• Users Online: 271
  • Home
  • Print this page
  • Email this page
Home About us Editorial board Ahead of print Current issue Search Archives Submit article Instructions Subscribe Contacts Login 
REVIEW ARTICLE
Year : 2018  |  Volume : 34  |  Issue : 4  |  Page : 303-312

Globalization of culture: Impact on Indian psyche


1 Division of Child and Adolescent Psychiatry, Cooper University Hospital, Camden, New Jersey, USA
2 Department of Psychiatry, Pushpagiri Institute of Medical Sciences, Thiruvalla, Kerala, India
3 National Academy of Medical Sciences, New Delhi, India
4 Department of Psychiatry, Sefako Makgatho Health Sciences University, Ga-Rankuwa, South Africa
5 Department of Psychiatry and Human Behavior, Sidney Kimmel Medical College, Thomas Jefferson University, Philadelphia, Pennsylvania, USA

Correspondence Address:
Prof. Rama Rao Gogineni
410 Baird Road, Merion Station, Philadelphia, Pennsylvania 190-66
USA
Login to access the Email id

Source of Support: None, Conflict of Interest: None


DOI: 10.4103/ijsp.ijsp_81_18

Rights and Permissions

Industrialization, urbanization, modernization, and globalization have contributed to significant changes in the culture of the world, more in the non-Western third world since the end of the colonial period, and the Second World War, contributing to some progressive, undesired changes. Some of the major changes include weakening of extended family, nuclearization of family, two parents working family, changing roles of women and men, increased immigration, Westernization of arts, music, day-to-day living, changing child-rearing practices, globalization of language, and influence of multimedia. As a result of many of these changes, social psychology, family psychology, and family relationships drastically transformed the family and individual psychology. Before these mega changes, family and individual psychology were shaped by extended family, traditional Indian value system, and child-rearing practices. With the radical changes in the socioeconomic structures, the traditional “we self and familial self” is evolving into more a Western “I self,” and a “multinational/global self”. Women are enjoying an increased sense of independent self and work-related self esteem. Traditional Indian developmental stages may be yielding to more Western individualistic social structures. In additon, we are too forced give up some of the traditional, cherished values and relational patterns. Reshaping the development of a new self (bicultural and multicultural self), a new sense of autonomy, and newer sense of individuation. All these, in turn, are contributing to development of an evolving new culture, with hope of preparing us better for a new, better world.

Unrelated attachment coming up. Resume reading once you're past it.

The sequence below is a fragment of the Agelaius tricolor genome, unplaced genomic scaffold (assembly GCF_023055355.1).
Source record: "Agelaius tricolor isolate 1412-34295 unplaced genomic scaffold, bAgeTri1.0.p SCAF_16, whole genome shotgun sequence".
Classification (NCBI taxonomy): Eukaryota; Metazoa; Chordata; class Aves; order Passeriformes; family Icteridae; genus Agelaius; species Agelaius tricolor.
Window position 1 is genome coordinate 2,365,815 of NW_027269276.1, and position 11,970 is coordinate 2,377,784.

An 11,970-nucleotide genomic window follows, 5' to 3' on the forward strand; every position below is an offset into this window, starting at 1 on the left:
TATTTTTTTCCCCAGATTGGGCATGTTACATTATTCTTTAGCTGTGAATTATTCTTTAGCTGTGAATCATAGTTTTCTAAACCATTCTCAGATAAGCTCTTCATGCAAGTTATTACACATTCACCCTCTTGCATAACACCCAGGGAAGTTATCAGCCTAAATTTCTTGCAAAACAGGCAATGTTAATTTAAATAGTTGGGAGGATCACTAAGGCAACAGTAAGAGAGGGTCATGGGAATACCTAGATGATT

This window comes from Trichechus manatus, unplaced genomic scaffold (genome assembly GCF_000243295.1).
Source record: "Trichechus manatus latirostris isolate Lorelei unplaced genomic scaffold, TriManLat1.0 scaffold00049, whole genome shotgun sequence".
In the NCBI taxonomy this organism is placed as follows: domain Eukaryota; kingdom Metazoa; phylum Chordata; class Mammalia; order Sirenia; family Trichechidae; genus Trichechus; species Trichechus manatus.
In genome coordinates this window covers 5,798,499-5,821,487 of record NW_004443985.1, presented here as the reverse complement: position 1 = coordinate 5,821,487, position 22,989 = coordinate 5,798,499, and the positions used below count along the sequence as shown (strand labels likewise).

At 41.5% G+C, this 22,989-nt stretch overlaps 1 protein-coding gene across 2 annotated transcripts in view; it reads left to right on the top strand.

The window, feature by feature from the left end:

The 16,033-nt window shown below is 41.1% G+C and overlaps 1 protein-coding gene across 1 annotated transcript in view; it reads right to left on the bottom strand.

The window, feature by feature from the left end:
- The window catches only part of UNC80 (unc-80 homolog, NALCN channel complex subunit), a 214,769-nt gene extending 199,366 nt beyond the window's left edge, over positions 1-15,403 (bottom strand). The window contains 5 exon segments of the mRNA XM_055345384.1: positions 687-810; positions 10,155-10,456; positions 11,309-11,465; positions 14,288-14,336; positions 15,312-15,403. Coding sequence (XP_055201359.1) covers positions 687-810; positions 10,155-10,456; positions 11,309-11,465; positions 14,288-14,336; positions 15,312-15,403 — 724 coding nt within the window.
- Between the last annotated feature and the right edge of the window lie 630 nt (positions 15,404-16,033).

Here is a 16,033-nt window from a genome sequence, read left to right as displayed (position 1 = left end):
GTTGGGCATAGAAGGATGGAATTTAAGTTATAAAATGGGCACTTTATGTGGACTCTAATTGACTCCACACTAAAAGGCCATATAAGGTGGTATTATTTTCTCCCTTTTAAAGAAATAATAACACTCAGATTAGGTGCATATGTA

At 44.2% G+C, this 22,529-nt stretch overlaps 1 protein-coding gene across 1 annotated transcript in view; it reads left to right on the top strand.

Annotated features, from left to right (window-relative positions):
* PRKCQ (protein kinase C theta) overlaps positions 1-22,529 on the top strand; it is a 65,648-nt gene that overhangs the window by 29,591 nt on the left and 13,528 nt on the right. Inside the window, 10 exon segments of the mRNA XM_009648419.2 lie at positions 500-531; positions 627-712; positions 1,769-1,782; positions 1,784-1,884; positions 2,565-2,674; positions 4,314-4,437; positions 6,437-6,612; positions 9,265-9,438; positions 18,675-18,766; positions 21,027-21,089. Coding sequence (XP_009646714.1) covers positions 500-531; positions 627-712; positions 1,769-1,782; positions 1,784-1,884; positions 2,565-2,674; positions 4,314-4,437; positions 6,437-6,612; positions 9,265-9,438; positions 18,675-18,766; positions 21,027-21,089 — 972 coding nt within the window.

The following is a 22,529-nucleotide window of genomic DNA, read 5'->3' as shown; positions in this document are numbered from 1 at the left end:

[FULL TEXT] [PDF]*
Print this article     Email this article
 Next article
 Previous article
 Table of Contents

 Similar in PUBMED
   Search Pubmed for
   Search in Google Scholar for
 Related articles
 Citation Manager
 Access Statistics
 Reader Comments
 Email Alert *
 Add to My List *
 * Requires registration (Free)
 

 Article Access Statistics
    Viewed5890    
    Printed68    
    Emailed0    
    PDF Downloaded311    
    Comments [Add]    

Recommend this journal